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  • Robert Christian

My Convoluted Story Of Writing A Book And The Take Away

I wanted to be a writer for as long as I could remember. I always had stories in me, happy ones, sad ones, scary ones...name it. I had a story. For fun, I would make up stories on the fly to entertain my friends and then, when I settled into my career as teacher, I wove my storytelling ability into my lesson plans. Word traveled. Soon, I was telling stories in the lunch room when the students got rowdy and before I knew it, students who graduated would come back and say, “Ms. C remember the story when…”. That’s when I knew I had to write down the stories I had inside, but there was one problem. I didn’t know how to start writing a book. I needed to research.


Where To Start


I must have hit every website on how to start writing a book. There were hacks, and tips, and do’s and don’ts for as far as I could scroll. Then I came across an organization, Golden Crown Literary Society, that offered an intense writing academy for lesbian authors. They even offered a scholarship, but I needed a writing sample to apply. How could I offer a writing sample, if I didn’t know how to start writing a book? I felt writing was always going to be out of reach.


Sticking To The Path


That night, I called my friend and told her about the Academy, the scholarship and how they needed a sample. She told me to just sit down and write, She continued to say I should to write what I know and since I knew a lot, I would have a lot of material to draw from. I thought she was full of it. She didn’t know how to write a book either but I let her words percolate for a moment. What was the worst that could happen? I hung up the phone and I wrote. I sat in my room for a weekend with no distractions. Isolated and by myself, surrounded by nothing but my dogs I absconded from all digital connectivity. Ideas flowed from my head and onto my page. I was writing a book for the first time.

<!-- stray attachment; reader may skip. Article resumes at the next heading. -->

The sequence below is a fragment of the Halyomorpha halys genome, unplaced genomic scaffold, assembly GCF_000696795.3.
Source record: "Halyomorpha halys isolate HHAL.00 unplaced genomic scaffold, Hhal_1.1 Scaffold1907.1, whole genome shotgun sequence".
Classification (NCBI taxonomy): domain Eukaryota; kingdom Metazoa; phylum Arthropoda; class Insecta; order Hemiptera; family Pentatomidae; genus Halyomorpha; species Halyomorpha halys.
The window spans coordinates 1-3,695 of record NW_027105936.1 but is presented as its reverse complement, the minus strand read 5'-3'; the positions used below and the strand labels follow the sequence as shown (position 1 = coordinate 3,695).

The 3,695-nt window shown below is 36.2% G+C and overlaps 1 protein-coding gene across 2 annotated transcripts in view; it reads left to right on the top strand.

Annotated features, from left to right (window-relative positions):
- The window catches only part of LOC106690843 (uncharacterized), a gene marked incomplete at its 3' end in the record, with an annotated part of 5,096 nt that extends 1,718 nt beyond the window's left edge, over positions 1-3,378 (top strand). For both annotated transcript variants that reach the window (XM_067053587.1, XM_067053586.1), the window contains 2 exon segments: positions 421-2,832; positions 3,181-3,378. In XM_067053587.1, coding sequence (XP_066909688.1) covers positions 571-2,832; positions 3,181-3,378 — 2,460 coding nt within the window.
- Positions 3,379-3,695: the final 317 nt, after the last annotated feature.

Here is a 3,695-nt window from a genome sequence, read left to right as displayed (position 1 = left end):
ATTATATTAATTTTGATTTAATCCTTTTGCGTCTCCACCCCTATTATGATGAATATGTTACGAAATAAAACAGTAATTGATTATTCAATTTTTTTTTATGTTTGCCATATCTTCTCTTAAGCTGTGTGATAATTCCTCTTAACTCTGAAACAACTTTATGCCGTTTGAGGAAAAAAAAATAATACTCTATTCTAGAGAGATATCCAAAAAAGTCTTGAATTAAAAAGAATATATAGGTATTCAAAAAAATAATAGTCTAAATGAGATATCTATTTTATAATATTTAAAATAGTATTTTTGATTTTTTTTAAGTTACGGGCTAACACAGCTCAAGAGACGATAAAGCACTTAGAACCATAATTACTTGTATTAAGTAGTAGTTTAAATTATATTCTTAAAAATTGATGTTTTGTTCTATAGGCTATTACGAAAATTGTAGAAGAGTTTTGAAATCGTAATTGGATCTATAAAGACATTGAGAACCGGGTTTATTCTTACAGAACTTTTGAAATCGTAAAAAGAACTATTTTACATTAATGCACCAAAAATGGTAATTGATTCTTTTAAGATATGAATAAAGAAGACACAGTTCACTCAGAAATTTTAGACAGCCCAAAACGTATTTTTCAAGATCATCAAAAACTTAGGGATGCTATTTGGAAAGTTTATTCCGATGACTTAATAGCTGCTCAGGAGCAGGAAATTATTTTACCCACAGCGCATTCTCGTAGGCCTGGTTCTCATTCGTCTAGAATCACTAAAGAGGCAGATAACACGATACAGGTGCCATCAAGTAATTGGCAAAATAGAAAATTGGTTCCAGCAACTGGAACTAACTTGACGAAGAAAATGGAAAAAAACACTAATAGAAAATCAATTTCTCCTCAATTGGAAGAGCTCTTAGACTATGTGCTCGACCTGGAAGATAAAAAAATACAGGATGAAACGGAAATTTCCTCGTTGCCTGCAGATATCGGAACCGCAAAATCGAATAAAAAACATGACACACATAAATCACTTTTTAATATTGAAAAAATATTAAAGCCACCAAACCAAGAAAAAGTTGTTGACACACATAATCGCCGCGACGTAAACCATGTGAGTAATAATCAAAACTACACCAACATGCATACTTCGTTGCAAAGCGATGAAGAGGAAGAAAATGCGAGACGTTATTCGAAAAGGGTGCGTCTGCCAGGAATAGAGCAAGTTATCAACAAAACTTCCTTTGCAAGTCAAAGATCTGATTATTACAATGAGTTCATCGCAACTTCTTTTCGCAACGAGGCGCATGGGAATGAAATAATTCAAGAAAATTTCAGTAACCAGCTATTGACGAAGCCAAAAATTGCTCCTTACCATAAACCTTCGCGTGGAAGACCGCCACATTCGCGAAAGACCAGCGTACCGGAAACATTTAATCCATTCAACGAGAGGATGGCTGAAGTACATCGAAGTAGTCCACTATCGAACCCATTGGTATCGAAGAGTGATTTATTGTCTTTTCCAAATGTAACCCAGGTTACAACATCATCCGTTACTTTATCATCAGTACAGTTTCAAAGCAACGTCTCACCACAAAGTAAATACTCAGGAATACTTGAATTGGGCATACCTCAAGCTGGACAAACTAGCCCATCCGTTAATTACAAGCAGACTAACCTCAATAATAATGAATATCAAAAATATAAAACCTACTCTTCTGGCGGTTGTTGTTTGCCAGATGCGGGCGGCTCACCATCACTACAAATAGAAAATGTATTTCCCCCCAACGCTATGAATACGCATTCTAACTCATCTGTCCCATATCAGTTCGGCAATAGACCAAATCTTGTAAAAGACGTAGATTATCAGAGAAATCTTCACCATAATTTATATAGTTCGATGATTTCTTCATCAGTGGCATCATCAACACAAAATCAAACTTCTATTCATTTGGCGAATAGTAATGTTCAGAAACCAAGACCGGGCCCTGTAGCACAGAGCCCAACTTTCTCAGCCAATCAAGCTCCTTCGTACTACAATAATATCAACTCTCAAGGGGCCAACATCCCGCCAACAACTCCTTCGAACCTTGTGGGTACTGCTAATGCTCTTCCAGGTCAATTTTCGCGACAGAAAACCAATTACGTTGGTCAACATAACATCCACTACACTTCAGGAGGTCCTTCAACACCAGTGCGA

I quickly sent off my application but the oddest thing happened. Hopefully, they didn’t care if I was writing a book for the first time, but what if they did? I decided to hedge my bet with crazy idea. What if I organized poetry I had already written and made them into a story? I would have to self-publish it. I quickly devoured all I could on self publishing then enlisted my friend to help me format it. When I received my first sample copy, I was speechless. Not only, did I know how to write my first book. I knew a lot about self publishing as well.


It’s reviews were great. I performed it’s material in NJ and NY. It won the Bronze 2019 Living Now Award for Sexuality/Feminity. Parts of it were reprinted in Gay Parent Magazine. I quickly updated my Golden Crown Application with the news.


Although it wasn’t a monetary success, the accolades gave me confidence to play with style and performing. I introduced new material and wove old excerpts into each of my three minutes of fame at coffeehouses, book stores and galleries. Some of it panned but some of it took off but either way I was a writer, an author, and on my way to completing my first novel. But wait..what happened to the scholarship? I was so caught up in self-publishing and my first book, I didn’t realize I had not heard back from Golden Crown Literary Society. I was heart broken, until I checked my spam folder. There it was. Not only was I accepted into the Writing Academy but I was the 2020 Sandra Moran Scholarship recipient. Through them, I would learn how to write a book for the first time.